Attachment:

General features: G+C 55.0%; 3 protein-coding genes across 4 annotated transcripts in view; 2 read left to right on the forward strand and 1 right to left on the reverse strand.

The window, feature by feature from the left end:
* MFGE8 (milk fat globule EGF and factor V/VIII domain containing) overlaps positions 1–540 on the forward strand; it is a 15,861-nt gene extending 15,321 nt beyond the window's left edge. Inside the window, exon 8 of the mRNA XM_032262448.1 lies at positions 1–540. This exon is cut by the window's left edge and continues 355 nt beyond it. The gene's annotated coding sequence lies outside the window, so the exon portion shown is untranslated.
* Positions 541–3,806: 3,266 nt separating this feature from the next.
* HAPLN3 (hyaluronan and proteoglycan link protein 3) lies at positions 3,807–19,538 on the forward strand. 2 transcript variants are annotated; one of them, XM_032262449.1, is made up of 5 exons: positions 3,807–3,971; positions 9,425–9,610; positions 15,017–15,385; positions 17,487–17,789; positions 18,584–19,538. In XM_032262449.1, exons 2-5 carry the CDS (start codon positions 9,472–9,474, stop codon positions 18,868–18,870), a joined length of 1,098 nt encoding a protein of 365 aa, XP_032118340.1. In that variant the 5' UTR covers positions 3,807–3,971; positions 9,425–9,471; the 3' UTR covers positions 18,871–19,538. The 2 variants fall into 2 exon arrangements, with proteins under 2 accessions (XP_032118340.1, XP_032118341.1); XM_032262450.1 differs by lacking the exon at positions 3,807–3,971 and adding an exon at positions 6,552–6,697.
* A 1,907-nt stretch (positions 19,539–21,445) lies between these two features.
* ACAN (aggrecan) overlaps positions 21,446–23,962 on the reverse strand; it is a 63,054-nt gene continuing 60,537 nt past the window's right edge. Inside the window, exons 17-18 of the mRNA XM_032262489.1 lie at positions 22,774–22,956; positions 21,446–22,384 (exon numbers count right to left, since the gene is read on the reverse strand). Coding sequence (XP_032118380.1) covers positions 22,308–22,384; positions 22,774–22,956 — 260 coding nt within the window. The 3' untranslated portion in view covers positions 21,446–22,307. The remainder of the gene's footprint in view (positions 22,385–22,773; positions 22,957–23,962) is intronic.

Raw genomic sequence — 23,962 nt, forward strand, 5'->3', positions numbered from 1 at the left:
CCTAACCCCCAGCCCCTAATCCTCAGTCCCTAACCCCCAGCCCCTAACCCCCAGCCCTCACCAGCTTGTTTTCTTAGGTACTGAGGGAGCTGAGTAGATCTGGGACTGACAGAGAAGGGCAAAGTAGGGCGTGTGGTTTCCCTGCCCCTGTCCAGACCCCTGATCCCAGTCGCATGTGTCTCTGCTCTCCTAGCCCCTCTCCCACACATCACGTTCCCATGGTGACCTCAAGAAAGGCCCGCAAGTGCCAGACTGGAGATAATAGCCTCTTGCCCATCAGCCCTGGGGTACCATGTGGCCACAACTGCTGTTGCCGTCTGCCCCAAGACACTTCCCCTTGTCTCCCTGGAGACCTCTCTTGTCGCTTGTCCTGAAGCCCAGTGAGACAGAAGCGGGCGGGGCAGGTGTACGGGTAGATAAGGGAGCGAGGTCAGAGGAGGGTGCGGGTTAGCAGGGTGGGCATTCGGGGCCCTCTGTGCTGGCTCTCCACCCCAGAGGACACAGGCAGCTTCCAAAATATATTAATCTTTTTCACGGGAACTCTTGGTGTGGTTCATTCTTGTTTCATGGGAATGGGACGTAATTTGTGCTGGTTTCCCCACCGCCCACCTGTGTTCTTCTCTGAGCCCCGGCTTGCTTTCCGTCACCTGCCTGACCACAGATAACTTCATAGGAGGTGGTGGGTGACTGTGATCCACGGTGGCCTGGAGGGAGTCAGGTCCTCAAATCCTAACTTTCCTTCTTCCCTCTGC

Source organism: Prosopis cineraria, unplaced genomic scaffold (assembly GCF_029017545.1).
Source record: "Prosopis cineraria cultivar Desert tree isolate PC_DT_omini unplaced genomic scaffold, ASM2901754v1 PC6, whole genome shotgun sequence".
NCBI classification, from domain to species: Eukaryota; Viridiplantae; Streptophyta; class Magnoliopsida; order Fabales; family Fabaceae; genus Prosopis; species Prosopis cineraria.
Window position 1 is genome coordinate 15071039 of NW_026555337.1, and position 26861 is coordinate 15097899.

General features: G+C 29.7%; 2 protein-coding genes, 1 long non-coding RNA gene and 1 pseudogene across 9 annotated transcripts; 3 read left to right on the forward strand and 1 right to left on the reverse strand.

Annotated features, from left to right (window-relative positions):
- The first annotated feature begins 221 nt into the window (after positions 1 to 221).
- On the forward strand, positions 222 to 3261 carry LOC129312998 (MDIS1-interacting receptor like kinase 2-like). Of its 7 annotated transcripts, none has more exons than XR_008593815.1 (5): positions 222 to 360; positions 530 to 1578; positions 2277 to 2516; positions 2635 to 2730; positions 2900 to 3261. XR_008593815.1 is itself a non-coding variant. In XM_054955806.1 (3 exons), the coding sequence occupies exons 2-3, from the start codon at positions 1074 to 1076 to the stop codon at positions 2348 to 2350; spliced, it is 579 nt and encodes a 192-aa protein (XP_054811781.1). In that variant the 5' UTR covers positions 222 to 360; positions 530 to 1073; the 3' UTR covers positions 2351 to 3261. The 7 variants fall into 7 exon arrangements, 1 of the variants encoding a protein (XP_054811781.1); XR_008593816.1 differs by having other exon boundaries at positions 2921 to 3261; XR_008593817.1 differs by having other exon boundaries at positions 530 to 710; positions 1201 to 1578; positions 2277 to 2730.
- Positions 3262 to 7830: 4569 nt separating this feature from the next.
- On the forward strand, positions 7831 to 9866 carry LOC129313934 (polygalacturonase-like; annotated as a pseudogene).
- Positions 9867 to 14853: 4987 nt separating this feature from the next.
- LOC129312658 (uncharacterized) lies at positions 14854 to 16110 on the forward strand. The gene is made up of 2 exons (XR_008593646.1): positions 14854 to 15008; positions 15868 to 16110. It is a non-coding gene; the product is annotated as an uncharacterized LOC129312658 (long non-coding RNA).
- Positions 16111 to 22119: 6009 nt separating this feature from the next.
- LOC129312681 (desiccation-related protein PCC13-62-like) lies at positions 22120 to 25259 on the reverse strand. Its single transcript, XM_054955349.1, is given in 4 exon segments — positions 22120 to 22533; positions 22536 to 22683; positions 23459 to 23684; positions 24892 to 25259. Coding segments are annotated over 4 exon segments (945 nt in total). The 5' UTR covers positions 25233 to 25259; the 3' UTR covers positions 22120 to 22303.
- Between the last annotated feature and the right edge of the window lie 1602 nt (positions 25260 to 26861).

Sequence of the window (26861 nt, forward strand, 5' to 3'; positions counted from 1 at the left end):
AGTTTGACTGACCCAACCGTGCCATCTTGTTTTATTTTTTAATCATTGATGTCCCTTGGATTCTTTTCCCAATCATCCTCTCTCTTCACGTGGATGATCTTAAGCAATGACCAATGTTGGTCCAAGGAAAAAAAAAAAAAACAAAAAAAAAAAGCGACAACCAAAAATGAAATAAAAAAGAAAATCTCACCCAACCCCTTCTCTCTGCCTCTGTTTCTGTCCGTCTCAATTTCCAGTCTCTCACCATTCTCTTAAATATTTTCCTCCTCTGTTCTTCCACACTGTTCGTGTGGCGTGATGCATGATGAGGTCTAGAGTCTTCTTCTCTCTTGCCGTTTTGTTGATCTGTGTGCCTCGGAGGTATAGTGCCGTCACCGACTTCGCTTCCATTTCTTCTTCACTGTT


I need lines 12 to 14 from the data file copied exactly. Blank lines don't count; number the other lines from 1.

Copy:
NCBI classification, from domain to species: Eukaryota; Viridiplantae; Streptophyta; class Magnoliopsida; order Fabales; family Fabaceae; genus Prosopis; species Prosopis cineraria.
Window position 1 is genome coordinate 15071039 of NW_026555337.1, and position 26861 is coordinate 15097899.

General features: G+C 29.7%; 2 protein-coding genes, 1 long non-coding RNA gene and 1 pseudogene across 9 annotated transcripts; 3 read left to right on the forward strand and 1 right to left on the reverse strand.